5.  Results

The AKR prototype was successfully demonstrated within the Interoperability Showcase at the Healthcare Information and Management Systems Society (HIMSS) 2009 conference in Chicago, IL, in April 2009, and again at the seventh annual Public Health Information Network (PHIN) conference in Atlanta, GA, on August 30 through September 3, 2009. These demonstrations were conducted in collaboration with the CDC, GE Healthcare, and the Regenstrief Institute. CDC personnel populated the AKR with several public health alerts, GE Healthcare and Regenstrief Institute accessed the AKR through their EMR systems to demonstrate interoperability, and JHU/APL provided the AKR.

As a result of these live demonstrations, a number of previously unidentified requirements were discovered, as well as gaps in existing HITSP standards. For example, the T.81 requests standard returns query results in an unspecified format and it was found that requiring HTML retrieval allowed the query results to be viewable in the GE EMR software. Additional requirements for the full AKR were initiated based on the results obtained from these demonstrations. These include the ability to provide feedback to the health departments based on the number of alert matches.

6.  Discussion

To better communicate public health alerts to clinicians and improve disease incidence reporting to public health officials, the AKR concept was developed by collaboration among JHU/APL, CDC, and GE Healthcare. The feasibility of this concept and the corresponding technical architecture were successfully demonstrated by a functional prototype of an AKR service at two major national public health informatics conferences. This AKR service utilizes a Web-based secure interface to allow authorized public health officials and clinicians to view and query a database of public health alerts created by public health officials. These public health alerts contain information that may include free text descriptions and interpretations, links to Web sites with additional text and graphical information, and color-coded levels of concern provided by the public health official. These alerts are processed and archived so that they may be shared among public health agencies and queried by clinicians. Clinicians can use the patient’s EMR to perform a query to find a match between a de-identified profile describing their patient’s symptoms and any public health alerts that may be of concern. Therefore, the public health alerts are available to the physician at the time and point of care in lieu of an E-mail or fax distributed via an alerting system.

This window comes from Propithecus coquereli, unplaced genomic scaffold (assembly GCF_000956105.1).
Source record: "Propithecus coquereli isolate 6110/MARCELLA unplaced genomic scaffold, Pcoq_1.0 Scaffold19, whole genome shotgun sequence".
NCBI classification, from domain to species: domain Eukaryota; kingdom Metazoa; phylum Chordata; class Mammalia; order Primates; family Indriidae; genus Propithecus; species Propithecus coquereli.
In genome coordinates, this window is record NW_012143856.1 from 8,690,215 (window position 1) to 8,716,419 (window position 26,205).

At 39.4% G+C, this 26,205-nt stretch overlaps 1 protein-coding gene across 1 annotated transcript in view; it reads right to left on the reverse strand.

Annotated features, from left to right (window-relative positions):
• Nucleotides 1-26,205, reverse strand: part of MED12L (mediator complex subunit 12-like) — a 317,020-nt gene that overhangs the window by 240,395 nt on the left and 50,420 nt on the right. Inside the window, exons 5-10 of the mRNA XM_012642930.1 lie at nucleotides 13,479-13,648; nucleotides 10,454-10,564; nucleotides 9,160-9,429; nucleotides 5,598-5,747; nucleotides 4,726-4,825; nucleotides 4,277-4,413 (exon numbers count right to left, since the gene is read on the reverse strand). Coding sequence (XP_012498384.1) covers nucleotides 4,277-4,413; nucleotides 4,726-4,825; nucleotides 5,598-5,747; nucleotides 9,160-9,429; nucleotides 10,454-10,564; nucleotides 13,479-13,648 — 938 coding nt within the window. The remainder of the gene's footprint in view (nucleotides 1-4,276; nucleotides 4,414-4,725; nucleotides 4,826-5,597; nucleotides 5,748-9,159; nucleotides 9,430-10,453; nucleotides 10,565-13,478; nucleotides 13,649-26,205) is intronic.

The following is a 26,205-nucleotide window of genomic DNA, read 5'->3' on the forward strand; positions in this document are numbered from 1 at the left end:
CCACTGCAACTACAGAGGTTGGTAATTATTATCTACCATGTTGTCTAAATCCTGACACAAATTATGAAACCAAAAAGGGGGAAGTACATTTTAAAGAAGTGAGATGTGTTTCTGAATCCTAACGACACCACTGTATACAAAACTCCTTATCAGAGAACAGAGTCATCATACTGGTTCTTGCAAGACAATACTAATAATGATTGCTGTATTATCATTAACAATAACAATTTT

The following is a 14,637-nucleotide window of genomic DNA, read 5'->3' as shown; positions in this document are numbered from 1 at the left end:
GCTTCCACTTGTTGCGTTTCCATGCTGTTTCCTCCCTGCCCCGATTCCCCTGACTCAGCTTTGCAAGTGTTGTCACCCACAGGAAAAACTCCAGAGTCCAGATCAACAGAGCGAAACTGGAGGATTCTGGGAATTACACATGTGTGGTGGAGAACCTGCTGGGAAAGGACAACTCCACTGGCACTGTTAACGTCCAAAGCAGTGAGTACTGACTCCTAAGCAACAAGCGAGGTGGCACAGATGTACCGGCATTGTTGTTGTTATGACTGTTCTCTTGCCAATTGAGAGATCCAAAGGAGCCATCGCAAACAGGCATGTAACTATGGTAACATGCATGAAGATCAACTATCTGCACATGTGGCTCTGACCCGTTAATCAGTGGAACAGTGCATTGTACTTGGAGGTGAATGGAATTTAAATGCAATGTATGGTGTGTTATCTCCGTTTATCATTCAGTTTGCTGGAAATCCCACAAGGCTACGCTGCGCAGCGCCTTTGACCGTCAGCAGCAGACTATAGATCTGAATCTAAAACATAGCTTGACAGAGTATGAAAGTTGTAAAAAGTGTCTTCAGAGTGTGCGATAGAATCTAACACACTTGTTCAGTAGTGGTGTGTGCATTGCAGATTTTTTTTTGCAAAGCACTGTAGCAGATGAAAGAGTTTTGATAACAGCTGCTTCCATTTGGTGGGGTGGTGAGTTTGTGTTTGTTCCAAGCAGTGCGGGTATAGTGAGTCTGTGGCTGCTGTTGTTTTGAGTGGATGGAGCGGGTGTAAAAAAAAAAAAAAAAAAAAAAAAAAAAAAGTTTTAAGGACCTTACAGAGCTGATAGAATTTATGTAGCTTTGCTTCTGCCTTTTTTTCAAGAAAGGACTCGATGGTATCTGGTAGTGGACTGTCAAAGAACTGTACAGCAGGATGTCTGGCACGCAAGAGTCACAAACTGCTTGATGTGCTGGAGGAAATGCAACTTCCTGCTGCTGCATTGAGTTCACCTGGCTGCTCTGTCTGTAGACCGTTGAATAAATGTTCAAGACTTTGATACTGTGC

In the future, the collaborators plan to promote this AKR in the NHIN environment [15]. Still to be determined are whether AKR instances should be local, regional, or national, along with issues such as the logistics of how to synchronize local information with regional or national federated systems. However, the AKR service already has the potential to allow bidirectional communication between clinicians and public health officials with minimal risk to patient privacy. The public health officials would be able to obtain improved disease incidence information and contact information of the physician or hospital seeing the relevant patients so that they may assist in follow-up and public health intervention. To reduce the burden placed on clinicians and prevent “alert fatigue,” the EMR system could be used to mark alerts as “acknowledged” to ensure that previously viewed alerts are not constantly re-transmitted for a given patient profile. The clinician is immediately able to determine if the patient they are seeing is potentially part of a larger public health concern and may obtain advice on how to address relevant public health concerns and possible case management. By improving the communication between public health officials and clinicians, the AKR potentially may help improve patient care and provide for more effective and efficient case identification, public health alert management, and disease outbreak control.


This work was supported by Grant Number P01-HK000028-02 from the U.S. Centers for Disease Control and Prevention (CDC). Its contents are solely the responsibility of the authors and do not necessarily represent the official views of CDC.